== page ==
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Design question - exe vs dll RRS feed

  • Question

  • Hi all,

    I am confused about a design decision. I need to apply business rules which are already coded in .DLL. The DLL was being called from SSIS in iterative fashion for each row in database and was taking too long. so I planned to introducing a .net layer to process records in-memory and update all at once in database using a stored procedure and remove iteration in SSIS. I am confused if this layer should be a dll or .exe. So the new design should be SSIS calling .net dll or a .net exe which in turn calls the business layer .dll components. Multiple packages would need to call multiple instances of .net component(exe/dll). Can someone throw an opinion in terms of performance and instance management. Muliple packages from SSIS calling this new component may be seen as individual threads. Do i need to manage threading in new component (dll/exe). Any details would help.
    Regards

    vishal

    Tuesday, April 5, 2016 10:52 AM

Answers

  • First let’s be clear what the difference between and “.exe” and “.dll” are in .NET.

    EXE

    1. The purpose of an EXE is to launch a separate application of its own.
    2. An exe runs in its own address. It is a separate process.

    DLL

    1. A DLL always needs a host exe to run. It can’t run in its own address space.
    2. The purpose of a DLL is to have a collection of methods/classes which can be re-used from some other application.

    The file format of DLL and EXE are basically the same. Windows recognizes the difference between DLL and EXE through PE Header in the file.

    Also it seems you don't want the code to be synchronous. You can make the operation a not-awaited background task. If you are not familiar with the TPL (Task Parallel Library), please refer to the following post on how to start Tasks in .NET.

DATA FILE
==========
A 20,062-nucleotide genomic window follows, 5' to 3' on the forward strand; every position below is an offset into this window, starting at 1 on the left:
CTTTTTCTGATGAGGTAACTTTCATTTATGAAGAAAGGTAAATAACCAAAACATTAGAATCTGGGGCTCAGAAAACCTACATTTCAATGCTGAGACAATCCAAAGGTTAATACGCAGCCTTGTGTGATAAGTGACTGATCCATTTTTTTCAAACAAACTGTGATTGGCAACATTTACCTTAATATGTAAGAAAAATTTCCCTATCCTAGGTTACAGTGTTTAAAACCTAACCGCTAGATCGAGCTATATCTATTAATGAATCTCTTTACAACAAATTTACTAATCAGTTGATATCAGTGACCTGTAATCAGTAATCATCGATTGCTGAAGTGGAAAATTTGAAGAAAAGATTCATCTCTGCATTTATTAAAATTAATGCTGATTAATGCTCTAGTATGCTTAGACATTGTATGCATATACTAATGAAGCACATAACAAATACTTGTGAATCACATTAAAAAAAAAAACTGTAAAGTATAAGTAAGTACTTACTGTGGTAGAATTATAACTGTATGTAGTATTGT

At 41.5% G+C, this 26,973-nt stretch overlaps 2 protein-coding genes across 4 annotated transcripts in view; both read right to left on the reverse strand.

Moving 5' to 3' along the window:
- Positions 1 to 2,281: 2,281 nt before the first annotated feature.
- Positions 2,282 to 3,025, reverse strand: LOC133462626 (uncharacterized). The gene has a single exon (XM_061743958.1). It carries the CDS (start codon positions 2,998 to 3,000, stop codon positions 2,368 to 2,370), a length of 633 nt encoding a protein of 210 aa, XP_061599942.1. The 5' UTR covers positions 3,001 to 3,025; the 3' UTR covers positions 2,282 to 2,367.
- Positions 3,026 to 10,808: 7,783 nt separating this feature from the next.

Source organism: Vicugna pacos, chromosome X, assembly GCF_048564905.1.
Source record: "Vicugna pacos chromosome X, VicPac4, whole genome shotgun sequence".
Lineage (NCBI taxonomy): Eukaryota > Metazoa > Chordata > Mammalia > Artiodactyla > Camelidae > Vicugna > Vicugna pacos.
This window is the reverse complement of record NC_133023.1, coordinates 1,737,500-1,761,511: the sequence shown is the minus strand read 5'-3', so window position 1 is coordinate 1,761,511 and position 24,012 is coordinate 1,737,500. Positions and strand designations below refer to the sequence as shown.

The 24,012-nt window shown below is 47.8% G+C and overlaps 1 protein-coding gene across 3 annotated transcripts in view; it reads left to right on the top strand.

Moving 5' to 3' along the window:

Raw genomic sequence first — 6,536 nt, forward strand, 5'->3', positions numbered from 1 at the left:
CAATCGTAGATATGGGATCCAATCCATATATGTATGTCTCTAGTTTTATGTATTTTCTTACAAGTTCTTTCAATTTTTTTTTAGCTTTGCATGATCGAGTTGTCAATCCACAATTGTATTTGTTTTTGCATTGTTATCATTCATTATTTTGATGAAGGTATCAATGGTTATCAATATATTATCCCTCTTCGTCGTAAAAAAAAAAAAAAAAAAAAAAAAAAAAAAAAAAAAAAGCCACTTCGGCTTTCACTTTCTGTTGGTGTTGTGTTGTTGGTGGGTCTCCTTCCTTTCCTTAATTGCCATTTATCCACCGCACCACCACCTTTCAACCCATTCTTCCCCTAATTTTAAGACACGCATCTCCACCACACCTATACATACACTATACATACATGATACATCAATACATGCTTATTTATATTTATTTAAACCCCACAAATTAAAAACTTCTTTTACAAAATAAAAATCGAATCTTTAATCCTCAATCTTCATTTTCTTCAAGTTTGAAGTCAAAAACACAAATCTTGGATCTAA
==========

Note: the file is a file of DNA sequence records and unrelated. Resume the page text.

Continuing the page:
So yes you would manage the threading in the external component.

    http://dotnetcodr.com/2014/01/01/5-ways-to-start-a-task-in-net-c/



    Thursday, April 7, 2016 5:02 PM
  • Launching an exe means creating a process for it to run on and a memory space. A DLL isn't launched by itself and is called by another application. It doesn't have its own memory space & process. It shares the process & memory space of the application that is calling it.

    Hence the in-process / out-of-process. It may be confusing, so perhaps I'll revise my answer.

    My comment about re-use refers to a DLL having a collection of classes/methods which can be re-used from some other application.


    william xifaras




    Tuesday, April 12, 2016 4:38 PM

All replies

  • First let’s be clear what the difference between and “.exe” and “.dll” are in .NET.

    EXE

    1. The purpose of an EXE is to launch a separate application of its own.
    2. An exe runs in its own address. It is a separate process.

    DLL

    1. A DLL always needs a host exe to run. It can’t run in its own address space.
    2. The purpose of a DLL is to have a collection of methods/classes which can be re-used from some other application.

    The file format of DLL and EXE are basically the same. Windows recognizes the difference between DLL and EXE through PE Header in the file.

    Also it seems you don't want the code to be synchronous. You can make the operation a not-awaited background task. If you are not familiar with the TPL (Task Parallel Library), please refer to the following post on how to start Tasks in .NET. 

    So yes you would manage the threading in the external component.

    http://dotnetcodr.com/2014/01/01/5-ways-to-start-a-task-in-net-c/



    Thursday, April 7, 2016 5:02 PM
  • Well, not strictly true, an EXE can be used by another process.

    That's the first time I've heard terms in-process and out-process to describe EXE/DLLs, learn something new every day :)


    http://pauliom.wordpress.com

    Sunday, April 10, 2016 8:54 PM
  • Launching an exe means creating a process for it to run on and a memory space. A DLL isn't launched by itself and is called by another application. It doesn't have its own memory space & process. It shares the process & memory space of the application that is calling it.

    Hence the in-process / out-of-process. It may be confusing, so perhaps I'll revise my answer.

    My comment about re-use refers to a DLL having a collection of classes/methods which can be re-used from some other application.


    william xifaras




    Tuesday, April 12, 2016 4:38 PM